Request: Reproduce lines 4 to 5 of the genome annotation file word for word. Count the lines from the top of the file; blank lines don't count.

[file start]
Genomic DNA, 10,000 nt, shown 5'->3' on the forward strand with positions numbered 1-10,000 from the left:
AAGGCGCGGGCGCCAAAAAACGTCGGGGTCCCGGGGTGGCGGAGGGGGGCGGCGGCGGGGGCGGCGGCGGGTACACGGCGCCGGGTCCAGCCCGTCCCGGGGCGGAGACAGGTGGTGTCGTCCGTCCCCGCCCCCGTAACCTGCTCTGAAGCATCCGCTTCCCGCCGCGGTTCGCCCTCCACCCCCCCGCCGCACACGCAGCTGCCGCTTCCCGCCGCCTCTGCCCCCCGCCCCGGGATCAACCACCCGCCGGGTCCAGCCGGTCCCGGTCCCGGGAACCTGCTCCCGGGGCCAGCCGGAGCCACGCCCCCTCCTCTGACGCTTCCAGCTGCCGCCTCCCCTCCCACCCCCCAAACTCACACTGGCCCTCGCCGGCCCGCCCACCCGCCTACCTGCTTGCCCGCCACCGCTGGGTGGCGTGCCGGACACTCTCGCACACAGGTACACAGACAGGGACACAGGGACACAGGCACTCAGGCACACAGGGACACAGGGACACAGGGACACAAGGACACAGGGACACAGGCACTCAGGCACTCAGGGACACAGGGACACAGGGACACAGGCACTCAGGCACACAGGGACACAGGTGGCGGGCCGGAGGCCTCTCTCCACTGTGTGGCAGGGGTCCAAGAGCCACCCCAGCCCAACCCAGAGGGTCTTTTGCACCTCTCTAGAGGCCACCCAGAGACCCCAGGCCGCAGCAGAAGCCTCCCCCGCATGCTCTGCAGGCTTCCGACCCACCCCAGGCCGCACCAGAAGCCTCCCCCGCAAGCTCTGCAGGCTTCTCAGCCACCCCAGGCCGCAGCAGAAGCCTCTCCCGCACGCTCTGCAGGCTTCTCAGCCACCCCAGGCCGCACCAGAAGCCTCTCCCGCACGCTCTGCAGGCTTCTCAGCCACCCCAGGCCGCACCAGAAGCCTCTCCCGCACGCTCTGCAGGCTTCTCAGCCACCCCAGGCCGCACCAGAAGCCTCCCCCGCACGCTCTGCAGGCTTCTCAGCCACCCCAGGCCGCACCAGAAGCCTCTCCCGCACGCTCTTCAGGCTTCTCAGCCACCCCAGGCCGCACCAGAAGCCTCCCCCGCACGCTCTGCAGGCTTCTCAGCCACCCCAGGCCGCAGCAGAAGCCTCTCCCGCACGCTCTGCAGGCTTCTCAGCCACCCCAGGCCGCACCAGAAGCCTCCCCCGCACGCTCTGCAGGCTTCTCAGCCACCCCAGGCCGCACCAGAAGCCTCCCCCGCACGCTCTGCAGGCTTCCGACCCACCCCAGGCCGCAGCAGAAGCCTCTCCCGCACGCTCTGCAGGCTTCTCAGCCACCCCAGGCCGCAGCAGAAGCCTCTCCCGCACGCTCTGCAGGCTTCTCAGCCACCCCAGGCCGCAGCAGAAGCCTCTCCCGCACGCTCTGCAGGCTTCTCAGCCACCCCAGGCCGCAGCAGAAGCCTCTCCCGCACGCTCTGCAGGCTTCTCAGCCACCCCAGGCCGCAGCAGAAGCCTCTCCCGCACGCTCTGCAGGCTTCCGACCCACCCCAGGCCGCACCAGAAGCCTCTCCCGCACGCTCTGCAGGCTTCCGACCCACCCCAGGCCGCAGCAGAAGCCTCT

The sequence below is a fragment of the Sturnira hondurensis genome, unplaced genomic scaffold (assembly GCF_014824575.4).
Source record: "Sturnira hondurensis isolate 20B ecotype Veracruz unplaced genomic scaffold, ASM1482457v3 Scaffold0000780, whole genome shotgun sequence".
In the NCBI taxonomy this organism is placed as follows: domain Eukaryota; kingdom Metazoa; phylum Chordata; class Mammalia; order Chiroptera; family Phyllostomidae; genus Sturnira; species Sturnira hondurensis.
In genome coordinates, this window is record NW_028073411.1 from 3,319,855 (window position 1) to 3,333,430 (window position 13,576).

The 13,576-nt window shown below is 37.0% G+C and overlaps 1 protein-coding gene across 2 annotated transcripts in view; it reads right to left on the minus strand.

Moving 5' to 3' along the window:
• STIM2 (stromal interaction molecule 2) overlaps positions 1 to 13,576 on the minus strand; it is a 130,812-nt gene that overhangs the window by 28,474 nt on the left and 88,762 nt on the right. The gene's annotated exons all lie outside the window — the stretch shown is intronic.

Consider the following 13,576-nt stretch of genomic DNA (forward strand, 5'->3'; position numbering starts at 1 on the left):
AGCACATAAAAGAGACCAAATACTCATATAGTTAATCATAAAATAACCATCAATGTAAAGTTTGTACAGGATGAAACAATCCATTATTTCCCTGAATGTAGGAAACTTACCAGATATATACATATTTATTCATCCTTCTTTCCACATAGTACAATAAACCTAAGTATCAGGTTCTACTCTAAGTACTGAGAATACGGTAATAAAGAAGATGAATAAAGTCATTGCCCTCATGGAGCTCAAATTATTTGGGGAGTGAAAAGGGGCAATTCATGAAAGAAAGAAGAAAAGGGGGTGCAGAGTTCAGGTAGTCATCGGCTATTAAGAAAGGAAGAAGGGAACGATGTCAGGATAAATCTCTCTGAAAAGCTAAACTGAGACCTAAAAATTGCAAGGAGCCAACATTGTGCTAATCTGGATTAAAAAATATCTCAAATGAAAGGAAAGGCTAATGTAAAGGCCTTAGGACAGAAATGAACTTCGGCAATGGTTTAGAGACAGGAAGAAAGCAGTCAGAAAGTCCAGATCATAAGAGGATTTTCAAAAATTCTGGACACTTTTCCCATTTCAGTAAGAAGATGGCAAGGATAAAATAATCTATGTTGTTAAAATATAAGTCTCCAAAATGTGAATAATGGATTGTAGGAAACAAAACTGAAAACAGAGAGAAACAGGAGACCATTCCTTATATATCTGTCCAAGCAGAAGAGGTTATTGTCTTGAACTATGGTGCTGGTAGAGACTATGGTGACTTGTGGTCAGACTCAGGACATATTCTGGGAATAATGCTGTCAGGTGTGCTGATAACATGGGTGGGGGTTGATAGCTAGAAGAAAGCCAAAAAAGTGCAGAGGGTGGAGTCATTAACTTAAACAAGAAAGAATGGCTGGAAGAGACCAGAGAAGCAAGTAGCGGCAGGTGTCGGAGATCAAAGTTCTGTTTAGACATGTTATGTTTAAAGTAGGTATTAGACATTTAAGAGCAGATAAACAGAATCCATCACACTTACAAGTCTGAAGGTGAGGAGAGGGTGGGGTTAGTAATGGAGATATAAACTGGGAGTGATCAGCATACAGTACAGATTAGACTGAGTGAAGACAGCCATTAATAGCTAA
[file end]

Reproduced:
Source record: "Sturnira hondurensis isolate 20B ecotype Veracruz unplaced genomic scaffold, ASM1482457v3 Scaffold0000780, whole genome shotgun sequence".
In the NCBI taxonomy this organism is placed as follows: domain Eukaryota; kingdom Metazoa; phylum Chordata; class Mammalia; order Chiroptera; family Phyllostomidae; genus Sturnira; species Sturnira hondurensis.